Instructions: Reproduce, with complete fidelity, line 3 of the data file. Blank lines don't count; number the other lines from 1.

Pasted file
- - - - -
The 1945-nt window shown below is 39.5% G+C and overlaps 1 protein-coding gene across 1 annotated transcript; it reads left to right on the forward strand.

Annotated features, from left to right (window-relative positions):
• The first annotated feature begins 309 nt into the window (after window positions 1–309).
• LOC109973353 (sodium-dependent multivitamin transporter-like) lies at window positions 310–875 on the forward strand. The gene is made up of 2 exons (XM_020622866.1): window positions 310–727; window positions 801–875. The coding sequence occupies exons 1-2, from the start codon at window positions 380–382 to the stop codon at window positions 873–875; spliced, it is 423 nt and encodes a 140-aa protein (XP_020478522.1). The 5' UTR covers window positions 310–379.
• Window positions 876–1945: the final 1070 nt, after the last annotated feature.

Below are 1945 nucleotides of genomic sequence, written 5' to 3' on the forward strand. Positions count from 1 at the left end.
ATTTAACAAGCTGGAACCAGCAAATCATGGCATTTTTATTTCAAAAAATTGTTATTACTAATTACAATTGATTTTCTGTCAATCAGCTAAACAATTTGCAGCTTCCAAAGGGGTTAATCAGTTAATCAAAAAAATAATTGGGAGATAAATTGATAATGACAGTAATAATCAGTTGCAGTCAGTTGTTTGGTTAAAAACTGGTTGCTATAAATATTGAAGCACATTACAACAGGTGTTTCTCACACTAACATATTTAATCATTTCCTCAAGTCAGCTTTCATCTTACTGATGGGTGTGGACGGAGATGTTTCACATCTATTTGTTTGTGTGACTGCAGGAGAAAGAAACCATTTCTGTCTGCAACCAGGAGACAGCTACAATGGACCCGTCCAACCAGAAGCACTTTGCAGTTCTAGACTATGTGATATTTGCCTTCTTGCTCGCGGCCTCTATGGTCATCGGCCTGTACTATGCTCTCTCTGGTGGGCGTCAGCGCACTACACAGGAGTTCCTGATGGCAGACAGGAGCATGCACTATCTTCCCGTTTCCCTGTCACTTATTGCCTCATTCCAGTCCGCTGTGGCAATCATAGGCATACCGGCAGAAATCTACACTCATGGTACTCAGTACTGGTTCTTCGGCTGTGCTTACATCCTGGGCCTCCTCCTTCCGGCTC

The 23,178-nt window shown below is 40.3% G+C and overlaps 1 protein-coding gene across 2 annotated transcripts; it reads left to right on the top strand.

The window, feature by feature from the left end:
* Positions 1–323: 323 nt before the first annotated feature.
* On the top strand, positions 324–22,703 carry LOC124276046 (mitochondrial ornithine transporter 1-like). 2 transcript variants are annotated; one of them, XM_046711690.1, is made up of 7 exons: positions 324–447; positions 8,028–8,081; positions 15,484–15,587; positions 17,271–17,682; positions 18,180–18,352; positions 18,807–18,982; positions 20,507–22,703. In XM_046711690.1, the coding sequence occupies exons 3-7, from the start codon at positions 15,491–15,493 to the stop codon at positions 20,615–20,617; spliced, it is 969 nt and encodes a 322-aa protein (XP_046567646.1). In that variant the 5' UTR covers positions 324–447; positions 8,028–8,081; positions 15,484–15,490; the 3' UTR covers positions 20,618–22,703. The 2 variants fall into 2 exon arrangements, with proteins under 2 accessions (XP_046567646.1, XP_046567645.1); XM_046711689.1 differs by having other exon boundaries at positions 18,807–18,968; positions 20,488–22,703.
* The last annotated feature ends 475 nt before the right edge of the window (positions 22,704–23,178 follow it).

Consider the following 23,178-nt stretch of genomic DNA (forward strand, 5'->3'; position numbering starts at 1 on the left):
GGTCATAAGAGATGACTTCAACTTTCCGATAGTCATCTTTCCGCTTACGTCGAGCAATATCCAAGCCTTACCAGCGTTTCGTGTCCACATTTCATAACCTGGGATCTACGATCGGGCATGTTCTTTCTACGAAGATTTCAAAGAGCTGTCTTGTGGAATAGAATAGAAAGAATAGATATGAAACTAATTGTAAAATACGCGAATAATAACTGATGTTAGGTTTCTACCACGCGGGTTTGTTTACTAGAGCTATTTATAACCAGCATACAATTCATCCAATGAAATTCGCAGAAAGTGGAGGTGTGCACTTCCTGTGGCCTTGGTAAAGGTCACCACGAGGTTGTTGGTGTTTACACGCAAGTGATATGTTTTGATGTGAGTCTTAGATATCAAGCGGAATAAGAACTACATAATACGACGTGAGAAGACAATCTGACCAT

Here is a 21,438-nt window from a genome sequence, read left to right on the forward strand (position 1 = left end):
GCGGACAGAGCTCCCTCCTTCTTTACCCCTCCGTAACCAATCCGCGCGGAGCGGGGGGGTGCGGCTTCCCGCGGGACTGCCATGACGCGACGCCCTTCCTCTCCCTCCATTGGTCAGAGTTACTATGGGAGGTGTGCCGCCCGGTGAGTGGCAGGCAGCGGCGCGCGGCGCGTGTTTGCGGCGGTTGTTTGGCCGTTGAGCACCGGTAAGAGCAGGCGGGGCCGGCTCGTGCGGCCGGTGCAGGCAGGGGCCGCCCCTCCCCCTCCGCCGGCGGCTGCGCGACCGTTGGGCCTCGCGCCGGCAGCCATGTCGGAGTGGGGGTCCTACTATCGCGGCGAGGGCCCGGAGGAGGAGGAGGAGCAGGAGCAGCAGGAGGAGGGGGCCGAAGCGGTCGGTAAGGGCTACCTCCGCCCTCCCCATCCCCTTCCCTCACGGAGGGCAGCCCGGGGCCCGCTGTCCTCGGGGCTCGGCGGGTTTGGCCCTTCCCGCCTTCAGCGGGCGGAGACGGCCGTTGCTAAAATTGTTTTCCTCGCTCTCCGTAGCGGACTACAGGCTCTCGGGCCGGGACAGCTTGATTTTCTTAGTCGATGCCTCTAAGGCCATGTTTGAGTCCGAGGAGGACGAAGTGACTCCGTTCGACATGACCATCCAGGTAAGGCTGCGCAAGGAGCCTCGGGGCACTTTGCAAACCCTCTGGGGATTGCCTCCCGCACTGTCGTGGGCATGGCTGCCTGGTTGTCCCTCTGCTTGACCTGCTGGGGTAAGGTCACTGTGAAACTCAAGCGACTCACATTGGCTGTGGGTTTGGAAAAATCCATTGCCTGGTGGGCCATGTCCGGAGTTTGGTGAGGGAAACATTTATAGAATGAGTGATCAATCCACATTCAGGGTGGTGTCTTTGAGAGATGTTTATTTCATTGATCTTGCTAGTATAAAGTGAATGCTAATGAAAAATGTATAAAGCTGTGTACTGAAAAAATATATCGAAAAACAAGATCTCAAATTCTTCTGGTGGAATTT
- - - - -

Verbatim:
• The first annotated feature begins 309 nt into the window (after window positions 1–309).